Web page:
Q&A 12.17.20

QUESTION

I’m looking at the big game hunting packet. I was wondering about the equipment requirements for the build 1 and 2 phases(I believe they’re the ones that require full gym access).
With covid complicating gym access for me right now, is it possible to sub the gym exercises with home gym alternatives? Looking at the sample training, is it the back squats and bench press that primarily require gym access, or does it get more involved later on? Would it be possible to sub those for KB/sandbag squats, and weighted pushups or dips? I do have a 16kg KB, 20kg KB, and two 24kg KBs, and adjustable sandbags from 35-100lbs, among other equipment at home.
I do understand the progressions wouldn’t be as simple, but could it be done and still get effective results from the program?

ANSWER

In general, the best way to increase strength is to increase resistance (load). For example, for a new athlete, doing push ups will increase his bench press 1RM …. for a time …. but soon, doing more and more push ups will switch from building his max effort strength to building his strength endurance, and his bench press 1RM will quickly plateau.
So, will doing kettlebell front squats increase your lower body strength? Yes … but not as much as doing heavy barbell backsquats – simply because the barbell is much easier to get heavy.
Specific to the Big Game Hunting Packet, as the programming gets closer to the season, the programming becomes more “sport-specific” to hunting … i.e. a big focus on uphill endurance, chassis integrity, rucking, etc.
So why do the Build plans include heavy barbell work? 1) training specifically for the endurance demands of backcountry hunting year round will lead to overtraining. 2) We’ve found a high relative strength (strength per bodyweight) is a great buffer against injury.
Specific to your question – yes, you could substitiute kettlebell and sandbag exercises for the barbell exercises in the build plans, but you’d need to increase the prescribed reps because of the loading limitations of sandbags and kettlebells. I don’t have a set formula for you to do this, but a place to start would be 1.5x the reps. So if the plan calls for 6 rounds of 5x back squats, do 6 rounds of 8 kettlebell front squats with as heavy a load as possible.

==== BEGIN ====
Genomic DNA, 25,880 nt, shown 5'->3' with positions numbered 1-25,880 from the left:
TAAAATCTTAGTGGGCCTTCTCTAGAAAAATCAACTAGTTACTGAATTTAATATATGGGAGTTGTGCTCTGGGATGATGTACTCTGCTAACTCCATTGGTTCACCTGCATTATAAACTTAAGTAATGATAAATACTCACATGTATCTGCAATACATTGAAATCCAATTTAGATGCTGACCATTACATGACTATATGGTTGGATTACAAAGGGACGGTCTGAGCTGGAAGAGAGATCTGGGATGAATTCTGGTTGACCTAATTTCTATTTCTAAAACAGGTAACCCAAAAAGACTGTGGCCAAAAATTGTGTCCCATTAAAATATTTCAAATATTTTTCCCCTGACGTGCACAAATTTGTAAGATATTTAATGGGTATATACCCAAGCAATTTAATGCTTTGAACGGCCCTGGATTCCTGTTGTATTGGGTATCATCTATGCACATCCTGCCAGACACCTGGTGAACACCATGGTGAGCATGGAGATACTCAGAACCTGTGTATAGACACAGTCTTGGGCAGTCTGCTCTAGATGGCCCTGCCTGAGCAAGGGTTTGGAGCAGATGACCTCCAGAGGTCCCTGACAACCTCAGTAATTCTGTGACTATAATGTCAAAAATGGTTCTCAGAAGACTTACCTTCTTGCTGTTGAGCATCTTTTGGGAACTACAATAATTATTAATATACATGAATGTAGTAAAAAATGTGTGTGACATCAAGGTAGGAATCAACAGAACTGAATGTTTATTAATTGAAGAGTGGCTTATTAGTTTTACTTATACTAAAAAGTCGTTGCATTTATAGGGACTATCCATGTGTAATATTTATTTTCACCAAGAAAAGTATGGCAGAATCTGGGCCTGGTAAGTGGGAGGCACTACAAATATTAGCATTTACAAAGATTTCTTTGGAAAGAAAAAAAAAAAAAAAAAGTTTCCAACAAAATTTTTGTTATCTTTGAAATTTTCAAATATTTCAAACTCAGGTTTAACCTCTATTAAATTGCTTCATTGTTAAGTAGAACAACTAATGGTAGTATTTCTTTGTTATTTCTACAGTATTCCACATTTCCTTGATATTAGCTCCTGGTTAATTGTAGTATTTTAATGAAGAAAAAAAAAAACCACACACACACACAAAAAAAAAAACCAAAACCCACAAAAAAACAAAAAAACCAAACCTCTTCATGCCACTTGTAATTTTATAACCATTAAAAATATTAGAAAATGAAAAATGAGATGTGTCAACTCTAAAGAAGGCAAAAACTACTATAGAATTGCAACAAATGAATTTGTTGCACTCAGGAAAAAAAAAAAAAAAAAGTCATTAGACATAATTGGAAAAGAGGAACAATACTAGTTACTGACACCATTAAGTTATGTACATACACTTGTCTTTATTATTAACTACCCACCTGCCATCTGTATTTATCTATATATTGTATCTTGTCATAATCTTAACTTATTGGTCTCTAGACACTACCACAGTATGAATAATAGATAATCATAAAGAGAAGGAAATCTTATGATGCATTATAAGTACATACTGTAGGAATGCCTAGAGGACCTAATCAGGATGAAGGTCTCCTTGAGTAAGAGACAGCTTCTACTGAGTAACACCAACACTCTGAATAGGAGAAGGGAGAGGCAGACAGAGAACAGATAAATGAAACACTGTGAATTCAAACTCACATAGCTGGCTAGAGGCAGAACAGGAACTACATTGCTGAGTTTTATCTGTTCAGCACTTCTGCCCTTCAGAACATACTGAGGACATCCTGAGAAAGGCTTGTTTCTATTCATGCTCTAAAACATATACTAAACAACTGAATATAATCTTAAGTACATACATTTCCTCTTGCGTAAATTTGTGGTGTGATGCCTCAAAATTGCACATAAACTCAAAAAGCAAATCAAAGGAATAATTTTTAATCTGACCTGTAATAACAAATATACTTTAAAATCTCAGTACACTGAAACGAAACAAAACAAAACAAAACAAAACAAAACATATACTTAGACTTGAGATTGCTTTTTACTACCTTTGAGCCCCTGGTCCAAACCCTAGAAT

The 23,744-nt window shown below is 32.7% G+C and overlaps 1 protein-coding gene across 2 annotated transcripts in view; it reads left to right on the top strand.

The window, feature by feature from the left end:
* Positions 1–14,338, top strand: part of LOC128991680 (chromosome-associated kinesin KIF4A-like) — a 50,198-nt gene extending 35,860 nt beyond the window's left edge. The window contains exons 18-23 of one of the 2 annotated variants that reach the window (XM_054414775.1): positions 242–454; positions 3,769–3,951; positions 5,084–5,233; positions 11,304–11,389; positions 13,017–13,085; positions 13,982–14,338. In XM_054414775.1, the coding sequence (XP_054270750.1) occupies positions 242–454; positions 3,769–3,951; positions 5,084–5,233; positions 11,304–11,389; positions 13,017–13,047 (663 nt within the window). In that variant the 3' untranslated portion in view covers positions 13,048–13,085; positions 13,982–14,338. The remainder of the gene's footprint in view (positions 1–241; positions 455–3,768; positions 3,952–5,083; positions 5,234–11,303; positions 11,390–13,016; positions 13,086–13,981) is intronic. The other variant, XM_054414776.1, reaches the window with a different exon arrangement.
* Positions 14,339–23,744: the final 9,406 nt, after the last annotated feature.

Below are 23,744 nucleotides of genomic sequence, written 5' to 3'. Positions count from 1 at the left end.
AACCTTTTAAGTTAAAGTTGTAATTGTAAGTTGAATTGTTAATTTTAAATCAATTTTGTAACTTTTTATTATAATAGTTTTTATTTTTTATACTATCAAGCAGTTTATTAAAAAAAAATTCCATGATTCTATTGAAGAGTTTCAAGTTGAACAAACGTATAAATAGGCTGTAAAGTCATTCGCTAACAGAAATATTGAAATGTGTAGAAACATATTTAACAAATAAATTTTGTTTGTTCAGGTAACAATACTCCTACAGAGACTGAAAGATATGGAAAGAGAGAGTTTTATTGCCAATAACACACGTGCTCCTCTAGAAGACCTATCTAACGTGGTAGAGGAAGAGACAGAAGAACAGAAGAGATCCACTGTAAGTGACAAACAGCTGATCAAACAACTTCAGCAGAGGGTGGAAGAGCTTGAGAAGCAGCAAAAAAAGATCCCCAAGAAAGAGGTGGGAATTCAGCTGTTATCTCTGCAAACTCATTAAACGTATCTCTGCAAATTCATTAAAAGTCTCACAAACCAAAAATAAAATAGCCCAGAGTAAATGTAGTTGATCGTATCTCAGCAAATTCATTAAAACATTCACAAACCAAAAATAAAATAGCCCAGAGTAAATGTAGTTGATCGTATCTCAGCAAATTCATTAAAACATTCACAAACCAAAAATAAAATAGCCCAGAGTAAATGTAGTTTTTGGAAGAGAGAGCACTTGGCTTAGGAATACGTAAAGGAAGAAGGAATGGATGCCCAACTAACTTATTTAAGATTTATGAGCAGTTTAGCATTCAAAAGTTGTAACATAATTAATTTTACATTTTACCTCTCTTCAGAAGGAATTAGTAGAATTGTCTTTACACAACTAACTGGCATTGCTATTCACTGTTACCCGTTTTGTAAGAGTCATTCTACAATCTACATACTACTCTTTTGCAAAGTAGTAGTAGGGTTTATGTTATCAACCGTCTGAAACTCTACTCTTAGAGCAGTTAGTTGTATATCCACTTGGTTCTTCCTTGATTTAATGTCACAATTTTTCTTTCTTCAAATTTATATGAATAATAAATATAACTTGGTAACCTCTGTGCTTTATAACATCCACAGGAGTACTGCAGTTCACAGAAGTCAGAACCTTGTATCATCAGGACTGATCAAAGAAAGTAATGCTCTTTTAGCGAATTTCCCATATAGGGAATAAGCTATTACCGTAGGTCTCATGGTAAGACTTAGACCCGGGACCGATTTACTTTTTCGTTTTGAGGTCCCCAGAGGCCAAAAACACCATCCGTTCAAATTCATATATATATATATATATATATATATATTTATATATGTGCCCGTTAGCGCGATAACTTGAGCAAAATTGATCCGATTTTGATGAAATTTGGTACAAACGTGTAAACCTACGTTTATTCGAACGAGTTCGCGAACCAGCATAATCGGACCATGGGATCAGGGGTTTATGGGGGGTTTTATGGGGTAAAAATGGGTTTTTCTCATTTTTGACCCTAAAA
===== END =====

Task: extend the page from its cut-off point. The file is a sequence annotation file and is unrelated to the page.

One challenge will be substituting for the 1RM efforts. What I’d recommend is instead of finding your 1RM, is finding your 5 or 6RM. So, if the plan calls for a 1RM Back Squat, do a 6RM Kettlebell Front Squat … and hopefully your kettlebells will be heavy enough for you to find your 6RM.
– Rob
FOLLOW UP QUESTION
Thanks Rob, I really appreciate you taking the time to reply. In an ideal world gym access will be back to normal when I start the program to prep for next season, but that’s a crapshoot at this point.

On the point of rep max testing, is it done the one time for the particular part of the packet, and loading is built from that, or does it get tested multiple times throughout the program?
For timing, how would you account for summer scouting/backpacking trips? Let’s assume a three day weekend trip, would miss a Friday workout, Saturday mini event day, and Sunday rest day. Would you recommend doing that weeks training over again the next week? Would a backpacking trip be enough to count as a mini event in itself? Mostly wondering how much extra time I should account for when beginning the program.
I’ll be going for the full packet, payday is next week. Looking forward to it!
FOLLOW UP ANSWER
In general, as the packet gets closer to the season, the programming gets more “sport-specific” …. which for backcountry hunting means more endurance.
Scouting Trips? In general, don’t let the programming interfere with mountain performance via fatigue or soreness so definitely take Friday off, and if needed, the following Monday? How to adjust the programming? Apply common sense – you don’t need to repeat the previous week.
– Rob

QUESTION

I am wondering and hoping you offer online courses? As your training style seems very interesting?

ANSWER

Here are the current courses we offer.
– Rob

QUESTION

Yesterday’s email contained an article from 2019 concerning endurance training in a multi-modal cycle. You referenced a 7-week cycle. Which cycle is this for and can it be purchased?

ANSWER